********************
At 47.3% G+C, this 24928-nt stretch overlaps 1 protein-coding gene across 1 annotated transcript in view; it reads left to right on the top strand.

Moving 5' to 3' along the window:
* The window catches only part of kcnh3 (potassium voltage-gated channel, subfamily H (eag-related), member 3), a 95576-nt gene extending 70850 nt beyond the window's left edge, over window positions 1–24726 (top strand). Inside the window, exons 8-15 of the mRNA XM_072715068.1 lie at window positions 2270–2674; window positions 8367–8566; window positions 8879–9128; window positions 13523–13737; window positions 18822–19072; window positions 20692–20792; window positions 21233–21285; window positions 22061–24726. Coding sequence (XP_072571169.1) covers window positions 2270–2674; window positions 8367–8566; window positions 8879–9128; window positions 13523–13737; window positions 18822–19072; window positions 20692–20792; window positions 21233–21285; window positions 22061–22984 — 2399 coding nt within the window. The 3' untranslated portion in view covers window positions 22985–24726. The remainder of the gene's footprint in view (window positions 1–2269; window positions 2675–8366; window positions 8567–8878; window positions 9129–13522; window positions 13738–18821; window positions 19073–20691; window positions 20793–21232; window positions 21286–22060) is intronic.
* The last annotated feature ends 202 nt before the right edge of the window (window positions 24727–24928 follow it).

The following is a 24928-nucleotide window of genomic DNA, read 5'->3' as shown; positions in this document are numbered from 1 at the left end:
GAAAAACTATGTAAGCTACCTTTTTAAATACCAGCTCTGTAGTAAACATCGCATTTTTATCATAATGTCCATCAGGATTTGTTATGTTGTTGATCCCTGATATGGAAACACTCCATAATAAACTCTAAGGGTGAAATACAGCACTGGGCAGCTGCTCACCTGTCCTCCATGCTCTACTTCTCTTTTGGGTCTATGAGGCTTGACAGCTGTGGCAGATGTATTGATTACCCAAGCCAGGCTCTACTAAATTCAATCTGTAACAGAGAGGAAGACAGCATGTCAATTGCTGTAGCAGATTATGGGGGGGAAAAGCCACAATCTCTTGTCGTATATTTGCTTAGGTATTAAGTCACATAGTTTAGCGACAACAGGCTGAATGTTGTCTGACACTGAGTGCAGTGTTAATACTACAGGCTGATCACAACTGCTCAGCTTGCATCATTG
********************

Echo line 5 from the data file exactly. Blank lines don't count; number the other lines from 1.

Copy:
The following is a 24928-nucleotide window of genomic DNA, read 5'->3' as shown; positions in this document are numbered from 1 at the left end: